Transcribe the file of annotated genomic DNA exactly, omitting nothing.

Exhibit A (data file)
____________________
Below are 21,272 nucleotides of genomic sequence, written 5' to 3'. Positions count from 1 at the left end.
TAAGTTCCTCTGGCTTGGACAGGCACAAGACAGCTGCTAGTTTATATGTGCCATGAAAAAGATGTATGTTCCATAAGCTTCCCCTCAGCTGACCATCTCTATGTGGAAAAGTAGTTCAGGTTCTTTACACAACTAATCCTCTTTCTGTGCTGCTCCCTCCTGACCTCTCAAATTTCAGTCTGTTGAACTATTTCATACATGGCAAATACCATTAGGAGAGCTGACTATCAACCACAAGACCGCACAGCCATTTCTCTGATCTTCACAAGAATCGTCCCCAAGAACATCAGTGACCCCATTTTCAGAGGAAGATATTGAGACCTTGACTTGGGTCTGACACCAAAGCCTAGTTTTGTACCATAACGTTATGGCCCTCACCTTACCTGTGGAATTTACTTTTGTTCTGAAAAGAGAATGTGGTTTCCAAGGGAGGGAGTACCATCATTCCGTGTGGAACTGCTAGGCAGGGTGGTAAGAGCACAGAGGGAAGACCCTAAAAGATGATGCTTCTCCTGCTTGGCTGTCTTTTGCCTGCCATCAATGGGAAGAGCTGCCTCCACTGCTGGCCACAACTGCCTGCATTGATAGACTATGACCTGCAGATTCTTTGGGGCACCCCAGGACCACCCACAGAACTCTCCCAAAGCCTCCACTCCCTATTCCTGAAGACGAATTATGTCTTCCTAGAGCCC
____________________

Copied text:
Below are 21,272 nucleotides of genomic sequence, written 5' to 3'. Positions count from 1 at the left end.
TAAGTTCCTCTGGCTTGGACAGGCACAAGACAGCTGCTAGTTTATATGTGCCATGAAAAAGATGTATGTTCCATAAGCTTCCCCTCAGCTGACCATCTCTATGTGGAAAAGTAGTTCAGGTTCTTTACACAACTAATCCTCTTTCTGTGCTGCTCCCTCCTGACCTCTCAAATTTCAGTCTGTTGAACTATTTCATACATGGCAAATACCATTAGGAGAGCTGACTATCAACCACAAGACCGCACAGCCATTTCTCTGATCTTCACAAGAATCGTCCCCAAGAACATCAGTGACCCCATTTTCAGAGGAAGATATTGAGACCTTGACTTGGGTCTGACACCAAAGCCTAGTTTTGTACCATAACGTTATGGCCCTCACCTTACCTGTGGAATTTACTTTTGTTCTGAAAAGAGAATGTGGTTTCCAAGGGAGGGAGTACCATCATTCCGTGTGGAACTGCTAGGCAGGGTGGTAAGAGCACAGAGGGAAGACCCTAAAAGATGATGCTTCTCCTGCTTGGCTGTCTTTTGCCTGCCATCAATGGGAAGAGCTGCCTCCACTGCTGGCCACAACTGCCTGCATTGATAGACTATGACCTGCAGATTCTTTGGGGCACCCCAGGACCACCCACAGAACTCTCCCAAAGCCTCCACTCCCTATTCCTGAAGACGAATTATGTCTTCCTAGAGCCC